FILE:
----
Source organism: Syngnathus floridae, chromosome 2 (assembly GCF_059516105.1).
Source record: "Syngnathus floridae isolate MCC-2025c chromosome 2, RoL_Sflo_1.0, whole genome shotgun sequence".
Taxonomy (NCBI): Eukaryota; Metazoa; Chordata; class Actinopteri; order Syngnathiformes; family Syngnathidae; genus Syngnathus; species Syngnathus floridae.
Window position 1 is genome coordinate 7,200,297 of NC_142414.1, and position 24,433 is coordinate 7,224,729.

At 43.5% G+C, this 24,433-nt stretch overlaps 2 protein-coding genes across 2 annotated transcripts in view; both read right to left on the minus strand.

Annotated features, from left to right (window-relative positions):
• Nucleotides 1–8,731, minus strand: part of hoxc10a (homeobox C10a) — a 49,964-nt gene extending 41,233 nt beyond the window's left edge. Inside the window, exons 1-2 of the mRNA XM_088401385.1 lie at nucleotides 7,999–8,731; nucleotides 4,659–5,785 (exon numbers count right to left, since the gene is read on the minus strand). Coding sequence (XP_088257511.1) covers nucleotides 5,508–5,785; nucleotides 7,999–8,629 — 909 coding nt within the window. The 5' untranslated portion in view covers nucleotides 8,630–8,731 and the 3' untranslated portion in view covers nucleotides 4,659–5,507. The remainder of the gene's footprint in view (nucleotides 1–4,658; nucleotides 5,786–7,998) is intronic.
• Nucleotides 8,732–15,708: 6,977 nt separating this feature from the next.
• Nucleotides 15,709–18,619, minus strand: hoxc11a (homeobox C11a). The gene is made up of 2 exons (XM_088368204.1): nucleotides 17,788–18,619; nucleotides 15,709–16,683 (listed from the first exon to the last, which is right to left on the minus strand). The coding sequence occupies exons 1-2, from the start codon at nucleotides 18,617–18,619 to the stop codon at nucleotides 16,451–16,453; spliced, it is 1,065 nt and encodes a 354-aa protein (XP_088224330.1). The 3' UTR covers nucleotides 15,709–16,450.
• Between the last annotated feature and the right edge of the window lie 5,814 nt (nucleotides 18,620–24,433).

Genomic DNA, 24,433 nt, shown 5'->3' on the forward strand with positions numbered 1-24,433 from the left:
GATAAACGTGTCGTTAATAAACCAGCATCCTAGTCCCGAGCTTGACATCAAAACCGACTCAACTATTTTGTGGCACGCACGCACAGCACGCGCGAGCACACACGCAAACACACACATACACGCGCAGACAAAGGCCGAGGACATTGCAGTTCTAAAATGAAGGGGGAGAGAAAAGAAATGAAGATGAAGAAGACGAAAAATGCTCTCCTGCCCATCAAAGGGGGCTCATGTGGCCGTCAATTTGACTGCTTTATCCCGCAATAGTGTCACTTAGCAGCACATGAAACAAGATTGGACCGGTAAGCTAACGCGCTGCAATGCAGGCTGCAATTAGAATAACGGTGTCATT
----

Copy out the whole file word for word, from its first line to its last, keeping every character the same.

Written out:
Source organism: Syngnathus floridae, chromosome 2 (assembly GCF_059516105.1).
Source record: "Syngnathus floridae isolate MCC-2025c chromosome 2, RoL_Sflo_1.0, whole genome shotgun sequence".
Taxonomy (NCBI): Eukaryota; Metazoa; Chordata; class Actinopteri; order Syngnathiformes; family Syngnathidae; genus Syngnathus; species Syngnathus floridae.
Window position 1 is genome coordinate 7,200,297 of NC_142414.1, and position 24,433 is coordinate 7,224,729.

At 43.5% G+C, this 24,433-nt stretch overlaps 2 protein-coding genes across 2 annotated transcripts in view; both read right to left on the minus strand.

Annotated features, from left to right (window-relative positions):
• Nucleotides 1–8,731, minus strand: part of hoxc10a (homeobox C10a) — a 49,964-nt gene extending 41,233 nt beyond the window's left edge. Inside the window, exons 1-2 of the mRNA XM_088401385.1 lie at nucleotides 7,999–8,731; nucleotides 4,659–5,785 (exon numbers count right to left, since the gene is read on the minus strand). Coding sequence (XP_088257511.1) covers nucleotides 5,508–5,785; nucleotides 7,999–8,629 — 909 coding nt within the window. The 5' untranslated portion in view covers nucleotides 8,630–8,731 and the 3' untranslated portion in view covers nucleotides 4,659–5,507. The remainder of the gene's footprint in view (nucleotides 1–4,658; nucleotides 5,786–7,998) is intronic.
• Nucleotides 8,732–15,708: 6,977 nt separating this feature from the next.
• Nucleotides 15,709–18,619, minus strand: hoxc11a (homeobox C11a). The gene is made up of 2 exons (XM_088368204.1): nucleotides 17,788–18,619; nucleotides 15,709–16,683 (listed from the first exon to the last, which is right to left on the minus strand). The coding sequence occupies exons 1-2, from the start codon at nucleotides 18,617–18,619 to the stop codon at nucleotides 16,451–16,453; spliced, it is 1,065 nt and encodes a 354-aa protein (XP_088224330.1). The 3' UTR covers nucleotides 15,709–16,450.
• Between the last annotated feature and the right edge of the window lie 5,814 nt (nucleotides 18,620–24,433).

Genomic DNA, 24,433 nt, shown 5'->3' on the forward strand with positions numbered 1-24,433 from the left:
GATAAACGTGTCGTTAATAAACCAGCATCCTAGTCCCGAGCTTGACATCAAAACCGACTCAACTATTTTGTGGCACGCACGCACAGCACGCGCGAGCACACACGCAAACACACACATACACGCGCAGACAAAGGCCGAGGACATTGCAGTTCTAAAATGAAGGGGGAGAGAAAAGAAATGAAGATGAAGAAGACGAAAAATGCTCTCCTGCCCATCAAAGGGGGCTCATGTGGCCGTCAATTTGACTGCTTTATCCCGCAATAGTGTCACTTAGCAGCACATGAAACAAGATTGGACCGGTAAGCTAACGCGCTGCAATGCAGGCTGCAATTAGAATAACGGTGTCATT